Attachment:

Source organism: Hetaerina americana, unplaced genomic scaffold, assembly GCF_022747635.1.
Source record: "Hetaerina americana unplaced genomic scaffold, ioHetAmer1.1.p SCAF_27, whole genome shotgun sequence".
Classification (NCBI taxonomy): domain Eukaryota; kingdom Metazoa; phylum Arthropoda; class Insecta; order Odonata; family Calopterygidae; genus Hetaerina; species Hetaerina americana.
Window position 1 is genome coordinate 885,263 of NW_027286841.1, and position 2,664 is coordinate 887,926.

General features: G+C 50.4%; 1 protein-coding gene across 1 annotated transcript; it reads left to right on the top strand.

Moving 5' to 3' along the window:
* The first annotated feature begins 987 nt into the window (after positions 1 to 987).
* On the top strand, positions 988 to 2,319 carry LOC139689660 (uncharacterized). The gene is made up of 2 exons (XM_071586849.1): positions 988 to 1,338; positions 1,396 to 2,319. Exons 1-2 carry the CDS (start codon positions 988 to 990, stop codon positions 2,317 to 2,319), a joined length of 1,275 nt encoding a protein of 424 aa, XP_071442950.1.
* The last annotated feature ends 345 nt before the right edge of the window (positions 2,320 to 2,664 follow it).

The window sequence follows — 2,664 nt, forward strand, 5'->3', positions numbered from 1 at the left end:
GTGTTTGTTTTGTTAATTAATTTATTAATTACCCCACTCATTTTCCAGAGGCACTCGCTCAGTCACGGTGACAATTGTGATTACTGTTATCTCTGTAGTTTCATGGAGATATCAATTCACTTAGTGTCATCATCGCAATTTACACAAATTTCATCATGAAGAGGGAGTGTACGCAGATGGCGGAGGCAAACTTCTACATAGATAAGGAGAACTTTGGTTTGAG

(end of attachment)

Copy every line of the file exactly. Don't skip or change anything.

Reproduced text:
Source organism: Hetaerina americana, unplaced genomic scaffold, assembly GCF_022747635.1.
Source record: "Hetaerina americana unplaced genomic scaffold, ioHetAmer1.1.p SCAF_27, whole genome shotgun sequence".
Classification (NCBI taxonomy): domain Eukaryota; kingdom Metazoa; phylum Arthropoda; class Insecta; order Odonata; family Calopterygidae; genus Hetaerina; species Hetaerina americana.
Window position 1 is genome coordinate 885,263 of NW_027286841.1, and position 2,664 is coordinate 887,926.

General features: G+C 50.4%; 1 protein-coding gene across 1 annotated transcript; it reads left to right on the top strand.

Moving 5' to 3' along the window:
* The first annotated feature begins 987 nt into the window (after positions 1 to 987).
* On the top strand, positions 988 to 2,319 carry LOC139689660 (uncharacterized). The gene is made up of 2 exons (XM_071586849.1): positions 988 to 1,338; positions 1,396 to 2,319. Exons 1-2 carry the CDS (start codon positions 988 to 990, stop codon positions 2,317 to 2,319), a joined length of 1,275 nt encoding a protein of 424 aa, XP_071442950.1.
* The last annotated feature ends 345 nt before the right edge of the window (positions 2,320 to 2,664 follow it).

The window sequence follows — 2,664 nt, forward strand, 5'->3', positions numbered from 1 at the left end:
GTGTTTGTTTTGTTAATTAATTTATTAATTACCCCACTCATTTTCCAGAGGCACTCGCTCAGTCACGGTGACAATTGTGATTACTGTTATCTCTGTAGTTTCATGGAGATATCAATTCACTTAGTGTCATCATCGCAATTTACACAAATTTCATCATGAAGAGGGAGTGTACGCAGATGGCGGAGGCAAACTTCTACATAGATAAGGAGAACTTTGGTTTGAG